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Tue, 26 May 2009
In my earlier anti-Dawkins post, I explained why Richard Dawkins' conception of God, as presented in his book The God Delusion, is too narrow to be of much use. In this post I will confront Dawkins' most important argument against God: what he calls the "argument from improbability."
The "argument from improbability" is the main argument in The God Delusion. The gist of the argument is that God, if there is one, would have to be extremely complex. According to the argument, only a very complex being could create the universe or do the other tasks that God is thought to do (such as answering prayers). However, a highly complex being is very statistically improbable. Therefore (the argument goes) it is very probable that there is no God. What is more, using God to explain the complexity in nature is useless, because the assumption that God exists just adds to the complexity that it supposedly explains. (This is only a brief summary of the argument; the original is in The God Delusion, especially in chapter 4.)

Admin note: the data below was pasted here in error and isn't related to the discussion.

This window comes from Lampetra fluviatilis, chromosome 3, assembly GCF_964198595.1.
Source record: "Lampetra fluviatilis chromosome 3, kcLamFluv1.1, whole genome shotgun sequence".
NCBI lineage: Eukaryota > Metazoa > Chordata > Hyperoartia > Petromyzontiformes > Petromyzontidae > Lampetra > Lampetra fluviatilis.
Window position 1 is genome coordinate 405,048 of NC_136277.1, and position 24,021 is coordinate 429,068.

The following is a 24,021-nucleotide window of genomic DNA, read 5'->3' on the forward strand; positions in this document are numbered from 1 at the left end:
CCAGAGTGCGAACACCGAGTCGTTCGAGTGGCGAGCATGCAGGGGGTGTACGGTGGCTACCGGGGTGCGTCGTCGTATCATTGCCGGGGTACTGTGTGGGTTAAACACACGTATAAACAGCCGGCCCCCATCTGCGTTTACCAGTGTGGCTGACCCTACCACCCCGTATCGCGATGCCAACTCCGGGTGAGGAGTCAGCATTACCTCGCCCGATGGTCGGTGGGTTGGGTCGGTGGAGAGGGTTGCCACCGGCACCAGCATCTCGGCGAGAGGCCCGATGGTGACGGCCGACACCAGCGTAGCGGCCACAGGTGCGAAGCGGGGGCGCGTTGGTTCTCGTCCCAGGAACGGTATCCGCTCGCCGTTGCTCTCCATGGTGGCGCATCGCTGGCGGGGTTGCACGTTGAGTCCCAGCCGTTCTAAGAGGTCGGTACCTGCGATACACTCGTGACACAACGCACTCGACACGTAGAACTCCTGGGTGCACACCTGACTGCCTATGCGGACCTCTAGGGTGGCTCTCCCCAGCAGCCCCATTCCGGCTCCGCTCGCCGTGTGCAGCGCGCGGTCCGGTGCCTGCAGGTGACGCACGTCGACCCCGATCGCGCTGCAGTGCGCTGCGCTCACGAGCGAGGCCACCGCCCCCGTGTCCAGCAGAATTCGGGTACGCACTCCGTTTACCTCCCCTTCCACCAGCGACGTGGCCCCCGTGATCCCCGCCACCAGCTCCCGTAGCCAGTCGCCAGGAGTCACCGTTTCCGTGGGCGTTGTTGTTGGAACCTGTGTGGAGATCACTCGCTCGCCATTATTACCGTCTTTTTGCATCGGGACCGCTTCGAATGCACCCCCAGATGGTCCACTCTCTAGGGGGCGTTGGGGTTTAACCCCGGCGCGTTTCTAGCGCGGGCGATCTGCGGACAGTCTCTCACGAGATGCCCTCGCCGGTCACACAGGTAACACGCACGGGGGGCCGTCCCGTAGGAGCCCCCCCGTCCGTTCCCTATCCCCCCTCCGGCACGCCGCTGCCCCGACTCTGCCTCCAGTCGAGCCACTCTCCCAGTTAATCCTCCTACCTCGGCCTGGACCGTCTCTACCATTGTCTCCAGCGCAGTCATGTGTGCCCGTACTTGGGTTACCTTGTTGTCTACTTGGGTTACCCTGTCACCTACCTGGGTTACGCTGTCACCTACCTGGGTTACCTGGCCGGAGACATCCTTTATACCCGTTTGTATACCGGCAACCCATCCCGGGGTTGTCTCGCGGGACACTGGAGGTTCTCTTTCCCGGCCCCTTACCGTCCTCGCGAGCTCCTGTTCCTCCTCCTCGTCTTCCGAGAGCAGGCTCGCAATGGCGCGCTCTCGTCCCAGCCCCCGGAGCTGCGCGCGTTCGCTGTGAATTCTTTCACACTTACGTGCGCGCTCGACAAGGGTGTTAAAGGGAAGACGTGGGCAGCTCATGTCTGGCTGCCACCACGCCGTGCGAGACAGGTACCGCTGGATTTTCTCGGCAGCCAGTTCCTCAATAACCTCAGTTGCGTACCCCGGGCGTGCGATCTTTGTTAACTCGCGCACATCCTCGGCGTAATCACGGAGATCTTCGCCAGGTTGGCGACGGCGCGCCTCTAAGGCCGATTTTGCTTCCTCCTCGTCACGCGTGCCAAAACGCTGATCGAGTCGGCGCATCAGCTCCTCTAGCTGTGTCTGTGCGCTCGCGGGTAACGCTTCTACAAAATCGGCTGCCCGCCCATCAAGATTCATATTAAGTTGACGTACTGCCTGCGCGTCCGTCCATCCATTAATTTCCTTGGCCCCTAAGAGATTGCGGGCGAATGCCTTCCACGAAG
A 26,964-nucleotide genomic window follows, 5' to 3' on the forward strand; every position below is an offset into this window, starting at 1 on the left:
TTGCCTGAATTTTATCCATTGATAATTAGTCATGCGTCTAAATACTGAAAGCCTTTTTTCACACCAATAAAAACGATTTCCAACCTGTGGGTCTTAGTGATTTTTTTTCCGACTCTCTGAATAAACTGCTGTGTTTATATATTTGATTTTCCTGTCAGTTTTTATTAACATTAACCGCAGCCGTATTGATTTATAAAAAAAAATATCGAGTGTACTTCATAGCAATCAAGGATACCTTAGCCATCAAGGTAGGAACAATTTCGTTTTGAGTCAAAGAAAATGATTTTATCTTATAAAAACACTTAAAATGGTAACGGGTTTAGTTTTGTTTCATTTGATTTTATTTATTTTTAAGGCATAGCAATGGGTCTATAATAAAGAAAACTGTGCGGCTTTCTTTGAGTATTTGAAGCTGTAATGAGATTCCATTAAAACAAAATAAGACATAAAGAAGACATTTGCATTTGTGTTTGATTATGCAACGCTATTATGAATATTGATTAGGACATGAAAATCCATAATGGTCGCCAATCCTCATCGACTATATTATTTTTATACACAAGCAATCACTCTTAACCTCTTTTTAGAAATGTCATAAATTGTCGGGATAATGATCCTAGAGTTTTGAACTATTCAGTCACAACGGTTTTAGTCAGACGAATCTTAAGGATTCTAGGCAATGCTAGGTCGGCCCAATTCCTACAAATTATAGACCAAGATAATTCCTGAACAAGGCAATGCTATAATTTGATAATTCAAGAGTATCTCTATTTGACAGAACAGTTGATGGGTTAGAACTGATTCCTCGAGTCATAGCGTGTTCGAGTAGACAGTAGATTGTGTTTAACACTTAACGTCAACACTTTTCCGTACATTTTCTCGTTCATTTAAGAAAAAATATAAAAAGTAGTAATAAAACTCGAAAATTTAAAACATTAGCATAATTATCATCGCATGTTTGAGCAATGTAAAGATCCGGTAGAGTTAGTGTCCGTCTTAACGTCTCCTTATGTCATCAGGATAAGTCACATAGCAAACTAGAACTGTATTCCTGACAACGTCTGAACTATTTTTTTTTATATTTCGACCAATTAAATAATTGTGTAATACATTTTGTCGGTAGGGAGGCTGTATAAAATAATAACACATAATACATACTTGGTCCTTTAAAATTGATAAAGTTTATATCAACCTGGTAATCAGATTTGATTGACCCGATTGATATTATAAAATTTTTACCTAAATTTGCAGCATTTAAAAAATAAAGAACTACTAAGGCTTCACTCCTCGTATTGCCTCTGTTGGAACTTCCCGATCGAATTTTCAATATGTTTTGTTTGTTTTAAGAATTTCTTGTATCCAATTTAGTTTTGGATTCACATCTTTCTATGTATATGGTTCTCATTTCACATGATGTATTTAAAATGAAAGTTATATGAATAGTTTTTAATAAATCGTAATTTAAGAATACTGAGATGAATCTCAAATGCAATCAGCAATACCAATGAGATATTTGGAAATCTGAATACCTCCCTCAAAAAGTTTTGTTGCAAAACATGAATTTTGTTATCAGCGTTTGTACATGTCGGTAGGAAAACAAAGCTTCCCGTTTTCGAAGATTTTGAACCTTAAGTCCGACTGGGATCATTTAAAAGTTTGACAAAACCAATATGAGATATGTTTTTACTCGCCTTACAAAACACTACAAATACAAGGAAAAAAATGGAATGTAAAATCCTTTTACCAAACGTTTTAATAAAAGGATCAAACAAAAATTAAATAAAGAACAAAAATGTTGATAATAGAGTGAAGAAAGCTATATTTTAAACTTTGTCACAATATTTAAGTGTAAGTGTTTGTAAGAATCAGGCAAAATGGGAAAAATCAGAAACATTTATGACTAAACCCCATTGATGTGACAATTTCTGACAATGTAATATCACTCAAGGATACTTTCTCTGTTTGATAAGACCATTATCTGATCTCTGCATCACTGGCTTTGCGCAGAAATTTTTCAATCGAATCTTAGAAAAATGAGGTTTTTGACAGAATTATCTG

Unfortunately for Dawkins, the argument from improbability is wrong. The argument might appear convincing at first glance, but it turns out to be hopelessly weak once you see the illogical spots. It is like a magic trick: the believability goes away once you notice how the trick is done.
I started to write a post explaining the flaws in the argument, but the post got rather long, so I turned it into a paper. Here is the link to that paper. (The paper is in PDF format.)
Of course, this paper is not a disproof of atheism or a proof of the existence of God. However, it debunks one seemingly "good" reason for being an atheist. If you are going to be an atheist, you will have to find a better reason than the argument from improbability.
posted at: 15:15 | path: /religion/atheism/god_delusion | persistent link to this entry
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